.map( _ /STEP)

First, the code creates a reference strm of a stream of NUM random values (line 1). Then it computes the sum of the first STEP elements of the stream (line 4). Once the sum is computed, these elements are dropped from the stream (line 5). The mean value is updated for each new batch of new STEP elements (line 9-11).

Here is an alternative implementation of the computation of the moving average on a stream of floating point values using the tail recursion.

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def average(strm: Stream[Double], window: Int): Stream[Double] = {
  
  @scala.annotation.tailrec
  def average(
    src: Stream[Double], 
    target: Stream[Double]): Unit = {
    
    if( !src.isEmpty ) {
      val tailSrc = src.tail
      val newSum = sum - src.head + tailSrc.head
       average(strm.tail, target :+ newSum)
    }
  }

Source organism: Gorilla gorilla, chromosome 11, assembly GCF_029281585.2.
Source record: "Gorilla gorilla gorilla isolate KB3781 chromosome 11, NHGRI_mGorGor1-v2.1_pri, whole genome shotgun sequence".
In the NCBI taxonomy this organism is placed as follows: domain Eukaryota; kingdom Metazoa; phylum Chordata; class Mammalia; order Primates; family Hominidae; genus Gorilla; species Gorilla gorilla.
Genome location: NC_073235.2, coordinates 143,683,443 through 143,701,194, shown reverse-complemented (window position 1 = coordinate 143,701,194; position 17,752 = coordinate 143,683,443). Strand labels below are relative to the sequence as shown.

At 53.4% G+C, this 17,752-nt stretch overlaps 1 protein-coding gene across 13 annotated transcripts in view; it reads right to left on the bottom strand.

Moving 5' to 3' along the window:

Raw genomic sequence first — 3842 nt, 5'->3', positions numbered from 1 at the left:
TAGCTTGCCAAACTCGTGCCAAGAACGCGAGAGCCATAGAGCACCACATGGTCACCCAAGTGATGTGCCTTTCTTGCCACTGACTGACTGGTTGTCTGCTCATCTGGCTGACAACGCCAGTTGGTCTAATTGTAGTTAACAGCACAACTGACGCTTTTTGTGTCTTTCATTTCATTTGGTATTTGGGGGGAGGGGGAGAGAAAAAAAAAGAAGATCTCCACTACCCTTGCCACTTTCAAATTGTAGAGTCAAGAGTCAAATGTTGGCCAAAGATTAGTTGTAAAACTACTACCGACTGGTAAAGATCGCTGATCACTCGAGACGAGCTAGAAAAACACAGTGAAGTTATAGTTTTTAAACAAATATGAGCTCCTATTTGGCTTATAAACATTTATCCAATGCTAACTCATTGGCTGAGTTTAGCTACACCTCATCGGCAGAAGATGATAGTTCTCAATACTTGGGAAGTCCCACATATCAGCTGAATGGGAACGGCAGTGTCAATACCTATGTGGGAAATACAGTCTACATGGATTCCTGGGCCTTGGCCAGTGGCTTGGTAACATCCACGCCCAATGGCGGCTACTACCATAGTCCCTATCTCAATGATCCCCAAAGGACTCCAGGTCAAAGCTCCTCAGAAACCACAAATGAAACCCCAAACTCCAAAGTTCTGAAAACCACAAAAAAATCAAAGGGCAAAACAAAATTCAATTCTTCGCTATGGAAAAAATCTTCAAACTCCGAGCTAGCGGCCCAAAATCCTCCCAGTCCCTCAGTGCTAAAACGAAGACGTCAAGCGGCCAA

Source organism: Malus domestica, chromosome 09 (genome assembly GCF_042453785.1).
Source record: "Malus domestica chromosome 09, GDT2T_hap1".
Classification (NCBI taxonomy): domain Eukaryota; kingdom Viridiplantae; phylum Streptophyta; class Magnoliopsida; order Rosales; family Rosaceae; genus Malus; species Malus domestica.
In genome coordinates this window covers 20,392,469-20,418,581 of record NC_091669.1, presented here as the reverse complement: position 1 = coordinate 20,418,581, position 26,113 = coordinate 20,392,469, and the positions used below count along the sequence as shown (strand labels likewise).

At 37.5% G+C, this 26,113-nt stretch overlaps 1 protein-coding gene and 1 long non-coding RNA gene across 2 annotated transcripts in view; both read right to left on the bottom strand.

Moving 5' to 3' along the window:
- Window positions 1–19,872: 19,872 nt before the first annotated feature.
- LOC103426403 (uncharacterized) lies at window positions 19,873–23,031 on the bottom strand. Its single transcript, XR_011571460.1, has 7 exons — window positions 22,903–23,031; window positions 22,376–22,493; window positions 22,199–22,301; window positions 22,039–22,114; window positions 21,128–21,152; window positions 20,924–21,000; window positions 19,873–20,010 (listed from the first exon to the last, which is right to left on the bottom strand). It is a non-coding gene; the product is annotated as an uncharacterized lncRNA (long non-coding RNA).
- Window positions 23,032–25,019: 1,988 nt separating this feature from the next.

val _strm = Stream.empty[Double] :+ strm.take(window).sum
  average(strm.drop(window), _strm)
  _strm.map( _/ window) 
}

The recursive call average (line 4) has two arguments: the stream src traversed through the recursion (line 5), and the stream that collects the average (mean) values (line 6). The method recurses as long as the source stream src is not empty (line 8).
The performance of the computation of the mean can be greatly improved by parallel its execution, Stream.par


References

Monday, June 2, 2014

Akka Actors Blocking on Futures

Target audience: Intermediate
Estimated reading time: 15'

This is a brief introduction to distributed computing using blocking Scala/Akka futures.